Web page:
|Attorney General, Marietta Brew Oppong|
Preliminary legal arguments between Ghana and Cote d’Ivoire on disputed maritime boundaries would begin at the International Tribunal for the Law of the Sea (ITLOS) on March 29, 2015.
The two countries are expected to continue their arguments on March 30, 2015 on whether or not all activities should be suspended on the disputed maritime boundary.
ITLOS would then fix a date for ruling on the matter.
The date for the legal arguments was arrived at after the parties had a conference call with the Special Chamber of ITLOS, which is based in Hamburg, Germany.
Thus, the Attorney-General and Minister of Justice, Mrs Marietta Brew Appiah-Opong will lead a legal team to battle out the provisional issues with the Ivorian side on the slated days.
Ghana, on February 27, 2015, received a copy of a formal application from Cote d’Ivoire, which is asking the Special Chamber of ITLOS to order Ghana to suspend all activities in the disputed areas.
The activities include fishing and exploration of oil.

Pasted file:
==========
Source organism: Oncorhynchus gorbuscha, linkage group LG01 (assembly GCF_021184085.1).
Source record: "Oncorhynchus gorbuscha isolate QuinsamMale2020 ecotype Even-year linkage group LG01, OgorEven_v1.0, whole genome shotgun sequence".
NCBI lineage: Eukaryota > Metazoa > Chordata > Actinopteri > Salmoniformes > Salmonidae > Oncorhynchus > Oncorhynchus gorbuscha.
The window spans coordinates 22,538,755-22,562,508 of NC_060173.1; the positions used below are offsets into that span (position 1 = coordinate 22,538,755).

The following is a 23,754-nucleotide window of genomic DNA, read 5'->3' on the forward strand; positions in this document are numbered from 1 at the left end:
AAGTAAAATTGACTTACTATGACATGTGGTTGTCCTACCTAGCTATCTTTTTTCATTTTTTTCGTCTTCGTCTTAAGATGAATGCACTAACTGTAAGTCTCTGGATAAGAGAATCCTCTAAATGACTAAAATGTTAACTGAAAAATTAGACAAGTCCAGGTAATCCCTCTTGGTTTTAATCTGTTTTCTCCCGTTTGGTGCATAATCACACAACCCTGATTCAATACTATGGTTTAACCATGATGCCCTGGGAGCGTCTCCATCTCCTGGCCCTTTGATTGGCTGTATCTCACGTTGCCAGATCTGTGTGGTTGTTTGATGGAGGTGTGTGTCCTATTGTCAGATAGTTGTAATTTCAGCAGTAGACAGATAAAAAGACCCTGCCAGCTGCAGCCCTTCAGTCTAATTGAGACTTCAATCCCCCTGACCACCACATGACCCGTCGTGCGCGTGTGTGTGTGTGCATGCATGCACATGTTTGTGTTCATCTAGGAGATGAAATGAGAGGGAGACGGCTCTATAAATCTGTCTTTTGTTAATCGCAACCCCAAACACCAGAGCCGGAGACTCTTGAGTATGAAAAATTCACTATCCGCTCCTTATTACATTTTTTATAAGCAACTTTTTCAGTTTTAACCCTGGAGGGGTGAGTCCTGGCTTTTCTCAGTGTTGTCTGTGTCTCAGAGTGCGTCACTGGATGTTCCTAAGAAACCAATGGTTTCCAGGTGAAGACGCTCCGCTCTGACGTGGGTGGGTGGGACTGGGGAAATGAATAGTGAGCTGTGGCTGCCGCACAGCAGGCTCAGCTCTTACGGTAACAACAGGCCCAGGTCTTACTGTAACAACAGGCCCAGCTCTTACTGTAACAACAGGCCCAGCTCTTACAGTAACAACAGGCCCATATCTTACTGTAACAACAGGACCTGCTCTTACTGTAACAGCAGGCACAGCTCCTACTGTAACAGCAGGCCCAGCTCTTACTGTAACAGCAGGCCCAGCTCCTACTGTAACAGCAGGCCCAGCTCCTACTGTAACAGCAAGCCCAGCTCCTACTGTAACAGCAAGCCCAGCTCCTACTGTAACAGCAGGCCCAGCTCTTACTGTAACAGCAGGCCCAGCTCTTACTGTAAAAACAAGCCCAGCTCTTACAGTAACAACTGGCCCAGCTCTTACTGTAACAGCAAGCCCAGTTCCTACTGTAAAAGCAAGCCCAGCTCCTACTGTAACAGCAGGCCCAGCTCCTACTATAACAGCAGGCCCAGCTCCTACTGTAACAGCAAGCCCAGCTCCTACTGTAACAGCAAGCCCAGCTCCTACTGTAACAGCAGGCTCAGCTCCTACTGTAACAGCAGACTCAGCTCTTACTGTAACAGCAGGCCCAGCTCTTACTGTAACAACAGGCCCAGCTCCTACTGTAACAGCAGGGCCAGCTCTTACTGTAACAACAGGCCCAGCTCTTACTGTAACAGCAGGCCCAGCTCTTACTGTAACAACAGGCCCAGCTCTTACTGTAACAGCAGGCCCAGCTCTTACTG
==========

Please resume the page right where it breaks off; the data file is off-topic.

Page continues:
A major project to be affected should Cote d’Ivoire’s application be upheld, is the exploration and exploitation works on the Tweneboah-Enyera-Ntoumme (TEN) project being operated by Tullow Oil Plc and its partners.
Such suspension, Cote d’Ivoire has argued, should remain in force until the tribunal delivers its final decision on the Ghana-Cote d’Ivoire maritime boundary dispute currently pending before the court.
But Ghana is arguing that Cote d’Ivoire has not set out any solid legal foundation to warrant the suspension of activities at the disputed areas.
“We are prepared to legally battle it out with our neighbours. We have a strong case which is grounded on international law, and we believe the tribunal would uphold our submissions,” Mrs Appiah-Opong disclosed this to the Daily Graphic in Accra Wednesday.
She said the parties had a meeting with the Chairman of the Special Chamber in Hamburg, Germany, on February 18, 2015 to set out timelines for dealing with the entire case.
Cote d’Ivoire staked a claim to parts of Ghana’s offshore a year after Ghana discovered oil in commercial quantities in June 2007.
Following failed bilateral talks between the two countries in the past year, Ghana decided to turn to ITLOS under the rules set out by the United Nations Convention on the Laws of the Sea (UNCLOS) to protect the country’s interest and that of oil companies who have invested millions of dollars in the exploration of oil at some of the disputed areas.
In the meantime, the President of ITLOS has appointed three judges to join two others to assist in determining the maritime boundary dispute between the two countries.